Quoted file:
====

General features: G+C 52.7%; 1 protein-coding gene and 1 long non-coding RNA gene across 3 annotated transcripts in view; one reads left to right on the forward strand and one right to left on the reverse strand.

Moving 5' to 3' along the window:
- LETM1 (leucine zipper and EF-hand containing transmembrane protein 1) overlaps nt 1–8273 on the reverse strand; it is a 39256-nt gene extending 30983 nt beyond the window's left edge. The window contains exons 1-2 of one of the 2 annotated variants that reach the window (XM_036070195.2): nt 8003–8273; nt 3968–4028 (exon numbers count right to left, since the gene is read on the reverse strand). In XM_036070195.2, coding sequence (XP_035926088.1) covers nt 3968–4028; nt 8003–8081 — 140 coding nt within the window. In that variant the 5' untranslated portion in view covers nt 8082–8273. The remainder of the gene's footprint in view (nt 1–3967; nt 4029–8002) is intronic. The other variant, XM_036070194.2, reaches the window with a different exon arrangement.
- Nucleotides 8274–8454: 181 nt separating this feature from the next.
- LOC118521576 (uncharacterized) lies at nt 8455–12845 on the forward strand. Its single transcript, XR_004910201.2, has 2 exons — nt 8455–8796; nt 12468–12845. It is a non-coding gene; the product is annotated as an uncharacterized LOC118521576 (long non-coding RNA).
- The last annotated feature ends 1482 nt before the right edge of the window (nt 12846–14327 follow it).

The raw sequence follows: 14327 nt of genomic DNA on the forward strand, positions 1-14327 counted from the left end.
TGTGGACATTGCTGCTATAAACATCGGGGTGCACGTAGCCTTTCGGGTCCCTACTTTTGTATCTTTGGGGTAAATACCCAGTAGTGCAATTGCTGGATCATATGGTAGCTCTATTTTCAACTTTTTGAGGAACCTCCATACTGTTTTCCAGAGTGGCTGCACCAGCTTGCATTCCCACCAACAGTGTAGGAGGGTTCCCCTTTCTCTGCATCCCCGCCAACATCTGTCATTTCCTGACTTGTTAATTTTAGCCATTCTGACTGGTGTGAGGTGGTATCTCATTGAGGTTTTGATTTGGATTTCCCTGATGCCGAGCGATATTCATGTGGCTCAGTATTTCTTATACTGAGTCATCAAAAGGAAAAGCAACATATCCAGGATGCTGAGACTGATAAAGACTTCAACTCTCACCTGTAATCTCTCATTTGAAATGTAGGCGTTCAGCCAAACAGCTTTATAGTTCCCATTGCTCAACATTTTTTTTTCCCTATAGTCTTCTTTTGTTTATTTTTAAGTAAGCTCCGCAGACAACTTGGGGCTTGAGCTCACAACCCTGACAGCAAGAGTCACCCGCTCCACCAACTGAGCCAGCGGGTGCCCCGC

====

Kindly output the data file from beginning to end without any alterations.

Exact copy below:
General features: G+C 52.7%; 1 protein-coding gene and 1 long non-coding RNA gene across 3 annotated transcripts in view; one reads left to right on the forward strand and one right to left on the reverse strand.

Moving 5' to 3' along the window:
- LETM1 (leucine zipper and EF-hand containing transmembrane protein 1) overlaps nt 1–8273 on the reverse strand; it is a 39256-nt gene extending 30983 nt beyond the window's left edge. The window contains exons 1-2 of one of the 2 annotated variants that reach the window (XM_036070195.2): nt 8003–8273; nt 3968–4028 (exon numbers count right to left, since the gene is read on the reverse strand). In XM_036070195.2, coding sequence (XP_035926088.1) covers nt 3968–4028; nt 8003–8081 — 140 coding nt within the window. In that variant the 5' untranslated portion in view covers nt 8082–8273. The remainder of the gene's footprint in view (nt 1–3967; nt 4029–8002) is intronic. The other variant, XM_036070194.2, reaches the window with a different exon arrangement.
- Nucleotides 8274–8454: 181 nt separating this feature from the next.
- LOC118521576 (uncharacterized) lies at nt 8455–12845 on the forward strand. Its single transcript, XR_004910201.2, has 2 exons — nt 8455–8796; nt 12468–12845. It is a non-coding gene; the product is annotated as an uncharacterized LOC118521576 (long non-coding RNA).
- The last annotated feature ends 1482 nt before the right edge of the window (nt 12846–14327 follow it).

The raw sequence follows: 14327 nt of genomic DNA on the forward strand, positions 1-14327 counted from the left end.
TGTGGACATTGCTGCTATAAACATCGGGGTGCACGTAGCCTTTCGGGTCCCTACTTTTGTATCTTTGGGGTAAATACCCAGTAGTGCAATTGCTGGATCATATGGTAGCTCTATTTTCAACTTTTTGAGGAACCTCCATACTGTTTTCCAGAGTGGCTGCACCAGCTTGCATTCCCACCAACAGTGTAGGAGGGTTCCCCTTTCTCTGCATCCCCGCCAACATCTGTCATTTCCTGACTTGTTAATTTTAGCCATTCTGACTGGTGTGAGGTGGTATCTCATTGAGGTTTTGATTTGGATTTCCCTGATGCCGAGCGATATTCATGTGGCTCAGTATTTCTTATACTGAGTCATCAAAAGGAAAAGCAACATATCCAGGATGCTGAGACTGATAAAGACTTCAACTCTCACCTGTAATCTCTCATTTGAAATGTAGGCGTTCAGCCAAACAGCTTTATAGTTCCCATTGCTCAACATTTTTTTTTCCCTATAGTCTTCTTTTGTTTATTTTTAAGTAAGCTCCGCAGACAACTTGGGGCTTGAGCTCACAACCCTGACAGCAAGAGTCACCCGCTCCACCAACTGAGCCAGCGGGTGCCCCGC